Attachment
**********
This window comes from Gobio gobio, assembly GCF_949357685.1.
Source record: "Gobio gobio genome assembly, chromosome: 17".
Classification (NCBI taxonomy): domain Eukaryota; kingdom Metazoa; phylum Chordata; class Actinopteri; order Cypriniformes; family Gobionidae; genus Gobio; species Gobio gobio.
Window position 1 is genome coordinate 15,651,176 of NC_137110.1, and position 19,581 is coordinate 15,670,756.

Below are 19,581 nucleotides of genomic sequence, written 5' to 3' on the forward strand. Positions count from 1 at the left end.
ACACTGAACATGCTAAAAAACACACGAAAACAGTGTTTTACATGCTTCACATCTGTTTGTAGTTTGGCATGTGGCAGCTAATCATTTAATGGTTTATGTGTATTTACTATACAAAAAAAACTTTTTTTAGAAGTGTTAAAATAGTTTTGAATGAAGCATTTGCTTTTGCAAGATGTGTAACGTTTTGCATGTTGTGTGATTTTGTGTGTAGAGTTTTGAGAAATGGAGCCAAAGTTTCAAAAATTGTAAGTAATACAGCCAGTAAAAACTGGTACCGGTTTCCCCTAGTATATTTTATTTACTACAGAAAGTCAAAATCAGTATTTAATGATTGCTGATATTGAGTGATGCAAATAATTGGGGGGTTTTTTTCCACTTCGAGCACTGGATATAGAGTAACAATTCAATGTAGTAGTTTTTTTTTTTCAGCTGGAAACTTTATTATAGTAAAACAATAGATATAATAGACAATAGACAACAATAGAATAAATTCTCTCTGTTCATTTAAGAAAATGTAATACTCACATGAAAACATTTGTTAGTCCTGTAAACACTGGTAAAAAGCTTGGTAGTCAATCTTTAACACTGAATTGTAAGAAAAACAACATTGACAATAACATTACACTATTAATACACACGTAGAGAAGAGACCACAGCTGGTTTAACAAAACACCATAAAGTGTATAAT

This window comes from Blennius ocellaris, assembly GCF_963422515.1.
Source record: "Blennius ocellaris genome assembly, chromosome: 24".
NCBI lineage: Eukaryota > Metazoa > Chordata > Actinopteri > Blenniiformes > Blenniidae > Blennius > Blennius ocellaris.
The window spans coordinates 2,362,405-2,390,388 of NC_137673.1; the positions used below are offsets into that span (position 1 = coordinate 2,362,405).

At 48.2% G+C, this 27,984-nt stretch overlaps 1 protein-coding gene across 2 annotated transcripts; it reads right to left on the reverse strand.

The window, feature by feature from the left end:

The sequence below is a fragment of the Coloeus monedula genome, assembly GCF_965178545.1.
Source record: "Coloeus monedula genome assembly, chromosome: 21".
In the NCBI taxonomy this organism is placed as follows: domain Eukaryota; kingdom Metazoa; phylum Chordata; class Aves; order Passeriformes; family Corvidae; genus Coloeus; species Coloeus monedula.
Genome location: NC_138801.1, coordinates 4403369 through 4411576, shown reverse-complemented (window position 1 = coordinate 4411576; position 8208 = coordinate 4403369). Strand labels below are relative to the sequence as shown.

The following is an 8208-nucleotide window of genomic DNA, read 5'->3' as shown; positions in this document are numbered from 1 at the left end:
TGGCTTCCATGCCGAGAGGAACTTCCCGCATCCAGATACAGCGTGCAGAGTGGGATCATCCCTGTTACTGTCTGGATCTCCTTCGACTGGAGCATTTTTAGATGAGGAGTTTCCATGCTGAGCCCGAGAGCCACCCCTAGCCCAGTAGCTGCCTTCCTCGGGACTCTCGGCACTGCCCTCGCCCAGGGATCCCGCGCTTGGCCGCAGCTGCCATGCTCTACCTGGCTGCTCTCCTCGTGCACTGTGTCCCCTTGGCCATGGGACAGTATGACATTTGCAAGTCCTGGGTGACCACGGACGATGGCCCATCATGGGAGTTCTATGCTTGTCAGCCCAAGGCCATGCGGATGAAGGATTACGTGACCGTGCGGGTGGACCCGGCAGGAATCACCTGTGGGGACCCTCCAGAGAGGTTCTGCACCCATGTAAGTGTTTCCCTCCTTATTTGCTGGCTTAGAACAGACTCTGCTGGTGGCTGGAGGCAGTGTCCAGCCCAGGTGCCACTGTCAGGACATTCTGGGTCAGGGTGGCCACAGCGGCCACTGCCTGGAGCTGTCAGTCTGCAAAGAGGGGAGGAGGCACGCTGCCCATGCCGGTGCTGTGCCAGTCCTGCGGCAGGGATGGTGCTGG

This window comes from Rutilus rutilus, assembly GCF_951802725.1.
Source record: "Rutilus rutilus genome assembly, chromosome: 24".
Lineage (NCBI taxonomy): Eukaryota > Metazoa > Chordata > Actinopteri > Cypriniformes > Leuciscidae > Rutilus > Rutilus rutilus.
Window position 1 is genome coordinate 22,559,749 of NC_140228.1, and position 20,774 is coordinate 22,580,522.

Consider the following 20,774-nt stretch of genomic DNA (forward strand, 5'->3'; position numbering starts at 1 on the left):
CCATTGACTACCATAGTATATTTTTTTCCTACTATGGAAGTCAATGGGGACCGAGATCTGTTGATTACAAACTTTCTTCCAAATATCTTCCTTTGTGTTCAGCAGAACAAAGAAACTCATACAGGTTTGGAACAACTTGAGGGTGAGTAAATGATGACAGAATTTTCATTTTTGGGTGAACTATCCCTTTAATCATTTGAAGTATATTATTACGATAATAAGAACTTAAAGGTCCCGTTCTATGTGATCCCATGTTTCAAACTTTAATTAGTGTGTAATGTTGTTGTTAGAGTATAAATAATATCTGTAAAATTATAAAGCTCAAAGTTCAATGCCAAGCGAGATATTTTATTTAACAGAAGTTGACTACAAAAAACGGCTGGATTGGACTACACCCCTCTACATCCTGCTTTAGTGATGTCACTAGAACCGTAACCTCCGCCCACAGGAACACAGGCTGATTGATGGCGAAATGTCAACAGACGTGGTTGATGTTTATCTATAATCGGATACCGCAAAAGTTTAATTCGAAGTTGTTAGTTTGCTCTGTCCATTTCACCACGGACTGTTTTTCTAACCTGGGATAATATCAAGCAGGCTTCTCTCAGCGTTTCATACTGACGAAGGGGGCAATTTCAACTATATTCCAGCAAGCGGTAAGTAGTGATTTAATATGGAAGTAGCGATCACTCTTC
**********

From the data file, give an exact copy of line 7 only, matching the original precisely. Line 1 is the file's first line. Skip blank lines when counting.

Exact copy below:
This window comes from Blennius ocellaris, assembly GCF_963422515.1.